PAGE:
I finally found my way to a reliable source, the “the pee and poop guru”. Ingrid Bauer is the author of the definitive guide to diaperless child rearing and coined the term “elimination communication” (EC). EC describes traditional methods of potty training babies (starting as early as birth) and draws from cultures as far ranging as Indian and Italian. The idea is to avoid diapers as much as possible, if not entirely.

The most active bulletin boards on EC and split pants I found are run by American mothers who adopted Chinese babies. Many of them were shocked to find that the 9-month olds they brought home could find their way to the potty and “go” on command. Others were appalled by the split pants they saw at orphanages and put their adoptees in disposable diapers ASAP. The most interesting thing I learned about EC is that “cueing” is an essential part of the method. The cue for babies to relieve themselves is usually a whistling or a clucking of the tongue by the caretaker. Aha! This explains why Chinese mothers whistle while holding out their bare-bottomed babies to pee in public!

Next time you see a split pant-wearing baby in China (this is getting rarer and rarer as Proctor & Gamble take over the market) you might instinctively wrinkle your nose in disgust. But think also about the environmental benefits of these children’s unsightly attire, consider the affordability of disposable diapers for average Chinese parents, and read up a little on schools of toilet training thought. There are plenty of greenies and earth mothers out there who will make a better case for the split pant than I can!


14 thoughts on “Split Pants, the Anti-Diaper

  1. If for no other reason than the early potty training (by U.S. standards) I can’t fathom why someone wouldn’t go for split pants in general. So the practice needs to be modified to be less public for our overly sensitive western urban areas; that’s totally doable.

  2. I found your site looking for split-crotch pants to _buy_ because we practice EC so it’s ironic that the topic of your post is to evaluate Chinese practice of diaper-free elimination!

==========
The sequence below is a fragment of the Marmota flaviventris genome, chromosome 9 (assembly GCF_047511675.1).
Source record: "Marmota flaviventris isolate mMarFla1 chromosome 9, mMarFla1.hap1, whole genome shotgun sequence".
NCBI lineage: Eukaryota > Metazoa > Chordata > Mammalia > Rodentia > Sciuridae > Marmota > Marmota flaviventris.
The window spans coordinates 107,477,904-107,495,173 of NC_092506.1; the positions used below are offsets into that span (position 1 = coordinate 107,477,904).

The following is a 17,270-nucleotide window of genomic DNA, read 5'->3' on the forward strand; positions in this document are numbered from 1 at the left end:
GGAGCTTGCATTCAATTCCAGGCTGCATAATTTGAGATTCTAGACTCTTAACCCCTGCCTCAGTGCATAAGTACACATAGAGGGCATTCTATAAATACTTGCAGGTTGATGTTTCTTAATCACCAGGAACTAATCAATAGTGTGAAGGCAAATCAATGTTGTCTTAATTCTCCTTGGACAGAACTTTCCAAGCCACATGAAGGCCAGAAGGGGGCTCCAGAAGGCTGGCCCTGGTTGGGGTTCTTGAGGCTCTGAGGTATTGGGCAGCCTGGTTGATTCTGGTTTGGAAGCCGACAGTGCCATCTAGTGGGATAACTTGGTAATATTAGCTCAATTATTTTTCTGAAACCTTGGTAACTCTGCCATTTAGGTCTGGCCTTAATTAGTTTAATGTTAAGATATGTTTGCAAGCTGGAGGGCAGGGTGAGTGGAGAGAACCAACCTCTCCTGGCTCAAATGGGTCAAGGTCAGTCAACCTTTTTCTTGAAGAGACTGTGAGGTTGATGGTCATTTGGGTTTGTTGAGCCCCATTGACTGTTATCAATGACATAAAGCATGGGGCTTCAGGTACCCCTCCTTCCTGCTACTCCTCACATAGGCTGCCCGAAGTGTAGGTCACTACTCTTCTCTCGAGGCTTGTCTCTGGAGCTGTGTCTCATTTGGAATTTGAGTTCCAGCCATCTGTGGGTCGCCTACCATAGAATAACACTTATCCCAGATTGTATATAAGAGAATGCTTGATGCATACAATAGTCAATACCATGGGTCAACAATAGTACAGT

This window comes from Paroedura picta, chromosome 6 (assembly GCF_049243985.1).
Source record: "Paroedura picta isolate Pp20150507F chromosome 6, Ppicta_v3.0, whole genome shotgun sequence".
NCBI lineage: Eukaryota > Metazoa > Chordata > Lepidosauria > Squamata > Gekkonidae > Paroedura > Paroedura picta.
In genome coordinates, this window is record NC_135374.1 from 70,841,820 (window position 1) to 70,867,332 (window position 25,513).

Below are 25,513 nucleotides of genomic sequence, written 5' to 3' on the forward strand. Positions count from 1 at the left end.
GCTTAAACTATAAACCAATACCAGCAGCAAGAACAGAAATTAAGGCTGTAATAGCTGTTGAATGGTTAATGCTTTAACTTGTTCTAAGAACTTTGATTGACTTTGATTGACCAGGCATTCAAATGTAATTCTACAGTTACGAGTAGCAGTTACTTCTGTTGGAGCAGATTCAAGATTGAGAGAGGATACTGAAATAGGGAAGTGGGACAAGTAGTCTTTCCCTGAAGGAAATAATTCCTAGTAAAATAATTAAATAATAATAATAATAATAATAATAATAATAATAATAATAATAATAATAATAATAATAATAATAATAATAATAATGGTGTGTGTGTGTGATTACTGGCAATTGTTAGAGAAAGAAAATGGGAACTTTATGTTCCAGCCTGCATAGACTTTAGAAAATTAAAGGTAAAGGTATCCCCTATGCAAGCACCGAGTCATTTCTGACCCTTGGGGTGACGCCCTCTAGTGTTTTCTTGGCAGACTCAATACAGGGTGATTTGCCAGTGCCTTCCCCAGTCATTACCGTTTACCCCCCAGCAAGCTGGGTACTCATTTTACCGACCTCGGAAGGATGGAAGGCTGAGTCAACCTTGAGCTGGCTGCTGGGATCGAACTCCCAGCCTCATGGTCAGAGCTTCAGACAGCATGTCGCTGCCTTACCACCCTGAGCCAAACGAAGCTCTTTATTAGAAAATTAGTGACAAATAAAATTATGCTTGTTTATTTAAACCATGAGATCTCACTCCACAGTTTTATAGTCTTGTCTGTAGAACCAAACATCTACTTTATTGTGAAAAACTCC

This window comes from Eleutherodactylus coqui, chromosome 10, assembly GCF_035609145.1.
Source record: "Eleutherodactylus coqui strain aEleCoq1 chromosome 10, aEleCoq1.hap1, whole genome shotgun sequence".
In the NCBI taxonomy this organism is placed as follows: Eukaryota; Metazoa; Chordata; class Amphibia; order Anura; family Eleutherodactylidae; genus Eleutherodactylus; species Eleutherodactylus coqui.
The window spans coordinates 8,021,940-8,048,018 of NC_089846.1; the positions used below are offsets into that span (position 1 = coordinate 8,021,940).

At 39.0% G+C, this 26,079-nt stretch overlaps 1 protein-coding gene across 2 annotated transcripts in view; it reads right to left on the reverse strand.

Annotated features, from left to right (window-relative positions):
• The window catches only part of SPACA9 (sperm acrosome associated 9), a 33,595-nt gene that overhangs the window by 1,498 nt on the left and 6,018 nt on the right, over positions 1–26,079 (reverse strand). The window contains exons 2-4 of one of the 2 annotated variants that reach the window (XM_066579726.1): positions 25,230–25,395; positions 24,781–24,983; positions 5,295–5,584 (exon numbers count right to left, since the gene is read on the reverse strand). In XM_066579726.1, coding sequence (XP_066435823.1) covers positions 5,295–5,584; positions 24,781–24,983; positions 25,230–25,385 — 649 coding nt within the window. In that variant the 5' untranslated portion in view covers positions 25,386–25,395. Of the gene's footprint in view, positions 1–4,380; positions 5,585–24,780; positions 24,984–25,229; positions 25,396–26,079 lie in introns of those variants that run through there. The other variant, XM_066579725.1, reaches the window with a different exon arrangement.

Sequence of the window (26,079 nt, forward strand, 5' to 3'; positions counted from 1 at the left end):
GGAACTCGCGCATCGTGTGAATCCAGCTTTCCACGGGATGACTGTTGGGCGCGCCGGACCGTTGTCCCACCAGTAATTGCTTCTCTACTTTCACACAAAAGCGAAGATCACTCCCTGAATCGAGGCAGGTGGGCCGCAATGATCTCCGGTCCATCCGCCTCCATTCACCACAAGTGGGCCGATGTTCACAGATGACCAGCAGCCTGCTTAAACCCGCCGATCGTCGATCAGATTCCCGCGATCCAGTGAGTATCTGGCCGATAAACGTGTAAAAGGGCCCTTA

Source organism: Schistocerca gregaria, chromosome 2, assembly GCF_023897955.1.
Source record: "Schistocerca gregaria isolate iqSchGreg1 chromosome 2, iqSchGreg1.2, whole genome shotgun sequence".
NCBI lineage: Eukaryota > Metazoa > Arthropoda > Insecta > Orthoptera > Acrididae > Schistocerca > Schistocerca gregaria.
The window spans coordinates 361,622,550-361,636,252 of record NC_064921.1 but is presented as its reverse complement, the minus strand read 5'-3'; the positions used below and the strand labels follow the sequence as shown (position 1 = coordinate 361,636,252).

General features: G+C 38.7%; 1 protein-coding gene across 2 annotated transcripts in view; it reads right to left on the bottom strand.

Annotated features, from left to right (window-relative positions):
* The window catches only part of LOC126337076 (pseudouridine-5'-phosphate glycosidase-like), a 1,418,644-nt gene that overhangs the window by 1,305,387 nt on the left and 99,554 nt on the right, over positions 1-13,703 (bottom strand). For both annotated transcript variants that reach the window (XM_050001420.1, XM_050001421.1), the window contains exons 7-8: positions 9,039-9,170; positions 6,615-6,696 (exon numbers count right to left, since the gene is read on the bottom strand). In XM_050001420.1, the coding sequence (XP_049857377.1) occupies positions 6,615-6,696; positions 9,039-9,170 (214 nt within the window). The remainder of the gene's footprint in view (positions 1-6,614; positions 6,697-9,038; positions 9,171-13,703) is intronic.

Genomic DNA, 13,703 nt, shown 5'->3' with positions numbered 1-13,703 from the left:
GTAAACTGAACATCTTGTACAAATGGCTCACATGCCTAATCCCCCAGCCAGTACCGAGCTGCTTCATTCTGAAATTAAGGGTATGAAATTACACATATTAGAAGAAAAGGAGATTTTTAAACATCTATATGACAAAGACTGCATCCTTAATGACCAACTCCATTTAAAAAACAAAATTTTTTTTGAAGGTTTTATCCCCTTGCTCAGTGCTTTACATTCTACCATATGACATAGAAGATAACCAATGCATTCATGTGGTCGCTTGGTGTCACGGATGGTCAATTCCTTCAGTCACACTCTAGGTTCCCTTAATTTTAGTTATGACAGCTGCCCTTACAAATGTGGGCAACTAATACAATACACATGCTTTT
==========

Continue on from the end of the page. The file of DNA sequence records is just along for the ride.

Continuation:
This is not so much a case for the split-pant since I am only beginning to try them, but for natural infant hygiene. In an attempt to be greener than cloth/disposable, our family decided to use EC/natural infant hygiene. We started at 6-weeks-old and our now 9-mo-old baby uses the toilet for 50% of his pees, all poops, and wears a regular diaper as a backup (in case we don’t pick up on his cues fast enough). We still are able to fit into civilization and do not scandalize people … And best of all it seemed to clear up his symptoms of colic permanently (when we began at 6-weeks-old).

    It can be a great solution for those who can invest the time (DH and I are S/WAHPs). Getting up at 4am to take the baby to the potty can be a challenge though for late-risers like me. Type-A parents need to make sure their ambitions don’t make them militant about using the potty so we try to be extremely laid-back about it. Also, we found that once we began, we needed to stay committed – DS had developed an awareness of his needs to pee/poop and couldn’t just ignore them anymore and go in his diaper.

    Having said all of that, we’re quite happy we went this route, esp. when we see our traditional-diapering friends _still_ cleaning up poopy diapers, and their babies are years older than our own.

    Anyway, sorry to ramble on, just felt invited by the last statement of your blog post! 🙂

    – greenie/earth mother 🙂

  3. Hey this was doubtlessly one of the best blurbs I’ve had the chance to view on the topic so far. I do not understand where you get all of your info but keep it coming! I’m going to send a few individuals your way to check this out. Fantastic, simply fantastic. I’m have just started getting into spitting out articles myself, nothing compared to your writing skills (lol) but I’d love for you to check out my stuff sometime! right here